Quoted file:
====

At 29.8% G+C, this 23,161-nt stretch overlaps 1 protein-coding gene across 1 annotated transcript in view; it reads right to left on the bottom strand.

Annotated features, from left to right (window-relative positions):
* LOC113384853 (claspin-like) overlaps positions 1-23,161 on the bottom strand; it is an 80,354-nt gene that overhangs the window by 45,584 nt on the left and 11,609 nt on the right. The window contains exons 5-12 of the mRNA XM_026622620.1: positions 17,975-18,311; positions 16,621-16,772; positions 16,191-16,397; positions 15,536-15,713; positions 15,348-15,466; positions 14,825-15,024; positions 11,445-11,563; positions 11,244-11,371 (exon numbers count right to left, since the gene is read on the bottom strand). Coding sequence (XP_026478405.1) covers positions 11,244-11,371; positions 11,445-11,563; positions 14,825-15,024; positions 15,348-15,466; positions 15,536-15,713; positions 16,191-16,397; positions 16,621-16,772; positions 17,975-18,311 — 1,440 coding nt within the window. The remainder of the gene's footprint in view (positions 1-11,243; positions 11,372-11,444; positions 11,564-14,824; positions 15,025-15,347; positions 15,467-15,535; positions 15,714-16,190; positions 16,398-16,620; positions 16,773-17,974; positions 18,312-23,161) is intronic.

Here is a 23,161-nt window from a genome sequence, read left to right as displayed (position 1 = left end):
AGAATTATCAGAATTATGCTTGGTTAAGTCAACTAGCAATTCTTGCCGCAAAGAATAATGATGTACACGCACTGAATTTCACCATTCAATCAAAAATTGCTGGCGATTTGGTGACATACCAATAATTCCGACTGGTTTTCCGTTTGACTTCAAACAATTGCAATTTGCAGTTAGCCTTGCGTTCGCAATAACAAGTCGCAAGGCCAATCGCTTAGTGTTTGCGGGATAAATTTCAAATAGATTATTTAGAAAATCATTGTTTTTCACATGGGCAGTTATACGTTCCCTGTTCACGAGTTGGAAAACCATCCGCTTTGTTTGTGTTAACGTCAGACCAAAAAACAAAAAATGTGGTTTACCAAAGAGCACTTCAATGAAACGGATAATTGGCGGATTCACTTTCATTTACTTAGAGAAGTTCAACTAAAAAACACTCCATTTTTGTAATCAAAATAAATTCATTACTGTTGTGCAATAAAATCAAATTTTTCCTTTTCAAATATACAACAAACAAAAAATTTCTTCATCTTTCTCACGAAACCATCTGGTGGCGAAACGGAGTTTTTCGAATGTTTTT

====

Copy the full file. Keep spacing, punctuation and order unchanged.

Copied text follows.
At 29.8% G+C, this 23,161-nt stretch overlaps 1 protein-coding gene across 1 annotated transcript in view; it reads right to left on the bottom strand.

Annotated features, from left to right (window-relative positions):
* LOC113384853 (claspin-like) overlaps positions 1-23,161 on the bottom strand; it is an 80,354-nt gene that overhangs the window by 45,584 nt on the left and 11,609 nt on the right. The window contains exons 5-12 of the mRNA XM_026622620.1: positions 17,975-18,311; positions 16,621-16,772; positions 16,191-16,397; positions 15,536-15,713; positions 15,348-15,466; positions 14,825-15,024; positions 11,445-11,563; positions 11,244-11,371 (exon numbers count right to left, since the gene is read on the bottom strand). Coding sequence (XP_026478405.1) covers positions 11,244-11,371; positions 11,445-11,563; positions 14,825-15,024; positions 15,348-15,466; positions 15,536-15,713; positions 16,191-16,397; positions 16,621-16,772; positions 17,975-18,311 — 1,440 coding nt within the window. The remainder of the gene's footprint in view (positions 1-11,243; positions 11,372-11,444; positions 11,564-14,824; positions 15,025-15,347; positions 15,467-15,535; positions 15,714-16,190; positions 16,398-16,620; positions 16,773-17,974; positions 18,312-23,161) is intronic.

Here is a 23,161-nt window from a genome sequence, read left to right as displayed (position 1 = left end):
AGAATTATCAGAATTATGCTTGGTTAAGTCAACTAGCAATTCTTGCCGCAAAGAATAATGATGTACACGCACTGAATTTCACCATTCAATCAAAAATTGCTGGCGATTTGGTGACATACCAATAATTCCGACTGGTTTTCCGTTTGACTTCAAACAATTGCAATTTGCAGTTAGCCTTGCGTTCGCAATAACAAGTCGCAAGGCCAATCGCTTAGTGTTTGCGGGATAAATTTCAAATAGATTATTTAGAAAATCATTGTTTTTCACATGGGCAGTTATACGTTCCCTGTTCACGAGTTGGAAAACCATCCGCTTTGTTTGTGTTAACGTCAGACCAAAAAACAAAAAATGTGGTTTACCAAAGAGCACTTCAATGAAACGGATAATTGGCGGATTCACTTTCATTTACTTAGAGAAGTTCAACTAAAAAACACTCCATTTTTGTAATCAAAATAAATTCATTACTGTTGTGCAATAAAATCAAATTTTTCCTTTTCAAATATACAACAAACAAAAAATTTCTTCATCTTTCTCACGAAACCATCTGGTGGCGAAACGGAGTTTTTCGAATGTTTTT